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Contaminants committee proposes new maximum levels for cadmium in chocolate


The 14th session of the Codex Committee on Contaminants in Food (CCCF14) has recommended for adoption to the Codex Alimentarius Commission new maximum levels (MLs) for cadmium in chocolate. Codex MLs ensure food does not contain contaminants at levels which could threaten human health. The levels set for cadmium are 0.3mg/kg for the category of chocolate containing up to 30 percent cocoa total solids and 0.7mg/kg for the 30 to 50 percent category.

Ecuador led the work on developing the new levels. “CCCF14 has recommended the adoption of the ML for cadmium in chocolates after several years of extensive discussions,” said Rommel Betancourt, acknowledging the work of the expert scientific advice group, coordinated by the Codex parent organizations FAO and WHO, that develop recommendations for Member Countries at Codex meetings. “The membership compromise is an example of how to get consensus to strengthen the Codex for protecting consumer health and establishing fair practices for the international food trade,” he said.

Simplicity for global compliance, enabling international trade.

“The Codex adoption of maximum levels for cadmium in chocolate products is a positive step forward for common global standards, based on expert scientific risk assessment and global data from producing regions.  A single standard means simplicity for global compliance, enabling international trade. Moreover, basing standards on global data helps avoid unnecessary food waste,” said Martin Slayne, of  The International Confectionery Association, a Codex observer.

Exposure could exceed the tolerable weekly intake.

However, the decision taken on the proposed levels was not unanimous. Veerle Vanheusden represented the European Union (EU) at the virtual meeting. The EU reserved its position on the MLs for cadmium in chocolate, “because these products are important contributors to the exposure of EU consumers and in particular of EU children, for which the mean dietary exposure could exceed the tolerable weekly intake established by the European Food Safety Authority by about twofold,” she said.

Vanheusden added that it was not possible to reach a compromise because MLs which the EU considers to be sufficiently protective for consumers, are much lower than the ones put forward in Codex. “At the Commission the EU intends to repeat its reservations,” she said.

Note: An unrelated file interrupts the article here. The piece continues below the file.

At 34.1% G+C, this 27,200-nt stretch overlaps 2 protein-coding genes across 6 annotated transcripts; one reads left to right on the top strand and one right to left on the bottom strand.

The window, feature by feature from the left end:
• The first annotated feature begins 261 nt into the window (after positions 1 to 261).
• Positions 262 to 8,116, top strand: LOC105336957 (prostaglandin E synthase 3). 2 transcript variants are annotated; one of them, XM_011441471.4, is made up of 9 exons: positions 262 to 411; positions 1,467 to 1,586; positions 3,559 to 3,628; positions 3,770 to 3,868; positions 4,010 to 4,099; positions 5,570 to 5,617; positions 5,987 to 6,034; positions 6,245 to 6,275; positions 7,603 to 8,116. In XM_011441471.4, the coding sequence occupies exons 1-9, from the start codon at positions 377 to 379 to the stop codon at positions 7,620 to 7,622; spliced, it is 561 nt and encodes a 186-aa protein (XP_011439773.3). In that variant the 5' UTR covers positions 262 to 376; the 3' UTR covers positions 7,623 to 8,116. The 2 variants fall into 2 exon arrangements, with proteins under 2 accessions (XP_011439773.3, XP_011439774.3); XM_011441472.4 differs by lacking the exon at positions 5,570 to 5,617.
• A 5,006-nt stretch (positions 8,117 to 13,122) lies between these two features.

Reduction of lead in foods

The committee will be sending a revised code of practice for the reduction of lead in foods for adoption at the next Commission, “an important accomplishment for a virtual meeting,” said Lauren Robin of The United States who worked closely with other Member Countries to ensure the text achieved consensus. “The code will help governments and industry follow best practices and supports work on lead MLs. It includes new information on topics like filtration aids for beverages and keeping farms safe from lead,” she said.

Protecting consumers from exposure to excess methylmercury.

Countries also agreed to start new work on MLs for two fish species, orange roughy and pink cusk-eel — aiming to complete by 2022. “Establishing Codex MLs for these species balances protecting consumers from exposure to excess methylmercury, making sure they get all the nutritional benefits of fish consumption, while supporting a harmonized international approach to the trade in these species,” said Andrew Pearson, New Zealand.

Chairperson Sally Hoffer, The Netherlands, thanked the 400 plus delegates who took part in the virtual sessions and was delighted the committee managed to complete a full agenda. “I am very happy with the results because we got these MLs and the code of practice to advance for adoption by the Commission,” she said.


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Thematic page

CCCF14 meeting page including working documents and draft standards

Main photo, Chairperson Sally Hoffer (left) with Astrid Bulder at the CCCF studio in Utrecht, The Netherlands.